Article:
Milwaukee County BRT project receives federal grant money, construction slated for spring

Could be open to riders by fall 2022

Rendering of a BRT station, courtesy of Milwaukee County Transit Service
Rendering of a BRT station, courtesy of Milwaukee County Transit Service.

Last updated on December 15th, 2020 at 12:56 pm

Milwaukee County officials say they have formally received a $40.9 million federal grant that will allow construction to start this spring on the roughly $55 million bus rapid-transit project.

The nine-mile east-west BRT project is the first of its kind in the state, according to a news release. It will connect downtown Milwaukee and the Milwaukee Regional Medical Center in Wauwatosa by a new bus service that is faster than traditional bus transit.

The U.S. Department of Transportation and Federal Transit Administration announced the execution of the federal Small Starts federal grant program agreement on Monday, which will cover nearly 80% of the overall project cost.

Revenue service could begin as early as fall 2022.

BRT offers faster and more frequent service to riders through the use of battery-electric buses, dedicated lanes, raised platforms at optimized stop locations, traffic signal prioritization, off-bard fare collections and other features.

“We appreciate the FTA’s commitment to helping improve transit infrastructure here in southeast Wisconsin,” Dan Boehm, managing director of Milwaukee County Transit System, said in a statement. “Our team has worked hard to move this project from concept to implementation. We’re looking forward to breaking ground on station construction this Spring so that current and new riders will soon be able to experience the future of public transportation.”

East-West BRT Corridor Map. Courtesy of MCTS
East-West BRT Corridor Map. Courtesy of MCTS

Milwaukee County has been working on the project since 2016, with cooperation of other municipalities and agencies such as the cities of Milwaukee and Wauwatosa, the Wisconsin Department of Transportation, MRMC and the Southeastern Wisconsin Regional Planning Commission. MCTS will operate the BRT.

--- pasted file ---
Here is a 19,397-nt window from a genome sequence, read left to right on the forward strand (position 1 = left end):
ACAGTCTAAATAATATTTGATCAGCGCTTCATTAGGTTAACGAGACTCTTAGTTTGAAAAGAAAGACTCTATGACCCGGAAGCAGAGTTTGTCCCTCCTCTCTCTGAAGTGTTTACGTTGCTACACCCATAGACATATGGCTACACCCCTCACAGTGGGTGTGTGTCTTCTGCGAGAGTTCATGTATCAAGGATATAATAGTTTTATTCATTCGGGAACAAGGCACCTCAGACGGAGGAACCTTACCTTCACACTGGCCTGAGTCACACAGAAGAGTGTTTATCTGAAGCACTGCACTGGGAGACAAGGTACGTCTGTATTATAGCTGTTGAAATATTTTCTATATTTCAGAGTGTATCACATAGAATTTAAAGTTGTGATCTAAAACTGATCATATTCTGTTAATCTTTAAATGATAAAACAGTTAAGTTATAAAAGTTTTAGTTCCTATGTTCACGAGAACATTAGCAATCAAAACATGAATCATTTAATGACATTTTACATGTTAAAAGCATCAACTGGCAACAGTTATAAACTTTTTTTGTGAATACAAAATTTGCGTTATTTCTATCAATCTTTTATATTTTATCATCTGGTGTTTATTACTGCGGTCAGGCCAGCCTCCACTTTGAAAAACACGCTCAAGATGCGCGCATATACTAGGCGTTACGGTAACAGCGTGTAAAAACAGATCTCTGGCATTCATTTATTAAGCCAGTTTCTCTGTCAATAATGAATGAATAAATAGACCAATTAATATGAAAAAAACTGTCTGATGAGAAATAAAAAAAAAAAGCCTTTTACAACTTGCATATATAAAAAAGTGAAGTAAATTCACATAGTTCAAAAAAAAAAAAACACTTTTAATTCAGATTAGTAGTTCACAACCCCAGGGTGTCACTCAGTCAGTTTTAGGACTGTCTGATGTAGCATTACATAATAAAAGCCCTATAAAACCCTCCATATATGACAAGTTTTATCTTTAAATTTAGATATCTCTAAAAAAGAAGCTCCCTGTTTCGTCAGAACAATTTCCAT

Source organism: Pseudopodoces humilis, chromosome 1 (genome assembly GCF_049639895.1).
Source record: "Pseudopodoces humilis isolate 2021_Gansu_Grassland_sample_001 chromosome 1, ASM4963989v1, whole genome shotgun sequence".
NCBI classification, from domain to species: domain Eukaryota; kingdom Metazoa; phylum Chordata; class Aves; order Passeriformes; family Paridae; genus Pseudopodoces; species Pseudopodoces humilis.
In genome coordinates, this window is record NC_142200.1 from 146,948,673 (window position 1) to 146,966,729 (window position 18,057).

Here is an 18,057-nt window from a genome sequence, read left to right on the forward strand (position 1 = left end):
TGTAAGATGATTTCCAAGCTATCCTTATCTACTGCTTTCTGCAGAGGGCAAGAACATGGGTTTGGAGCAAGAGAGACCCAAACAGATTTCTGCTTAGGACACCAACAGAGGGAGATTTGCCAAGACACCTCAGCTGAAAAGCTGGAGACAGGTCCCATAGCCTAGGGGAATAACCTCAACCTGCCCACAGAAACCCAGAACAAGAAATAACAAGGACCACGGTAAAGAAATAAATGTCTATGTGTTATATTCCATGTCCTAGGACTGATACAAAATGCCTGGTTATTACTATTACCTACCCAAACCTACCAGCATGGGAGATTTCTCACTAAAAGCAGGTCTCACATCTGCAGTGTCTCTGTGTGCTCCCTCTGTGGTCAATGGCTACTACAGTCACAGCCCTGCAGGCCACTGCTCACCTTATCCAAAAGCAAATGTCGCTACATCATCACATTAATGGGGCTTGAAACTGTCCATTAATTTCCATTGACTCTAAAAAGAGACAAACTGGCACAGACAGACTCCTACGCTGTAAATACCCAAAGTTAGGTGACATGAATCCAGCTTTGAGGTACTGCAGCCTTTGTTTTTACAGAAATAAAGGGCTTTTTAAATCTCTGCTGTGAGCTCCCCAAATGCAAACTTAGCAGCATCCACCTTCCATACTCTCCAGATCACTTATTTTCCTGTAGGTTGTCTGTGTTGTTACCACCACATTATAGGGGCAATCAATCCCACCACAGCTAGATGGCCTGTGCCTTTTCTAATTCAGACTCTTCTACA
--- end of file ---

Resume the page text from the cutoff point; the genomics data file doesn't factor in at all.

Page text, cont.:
The BRT project team recently issues a request for qualifications as part of the process to select a construction contractor. The team is also working to select a manufacturer for the 11 electric buses. They will be the first such buses used in southeastern Wisconsin, according to MCTS.

Qualification packages from contractors are due Dec. 22. The manufacturer is likewise to be selected by the end of the month, with vehicle delivery anticipated for spring 2022.

“This historic project is an example of how – with the Federal Transit Administration’s support – Milwaukee County is investing in equity and bridging the gap in racial disparities across the board,” Milwaukee County Executive David Crowley said in a statement. “Being able to get from point A to point B is essential for Milwaukee County residents trying to access all the opportunities the county has to offer and enjoy a high quality of life. Bus Rapid Transit will strengthen our entire transit network and move Milwaukee County closer to fulfilling its vision of achieving racial equity and becoming the healthiest county in Wisconsin.”

Another project vital to the BRT line received good news in recent weeks as well. The Couture, a 44-story, $188 million apartment tower in downtown Milwaukee, secured a federal loan guarantee allowing it to commence construction by Feb. 1. The project includes a public transit concourse that will serve as a stop for both the BRT and The Hop streetcar line. The Hop is owned and operated by the city of Milwaukee.

Alex Zank, former BizTimes Milwaukee reporter.

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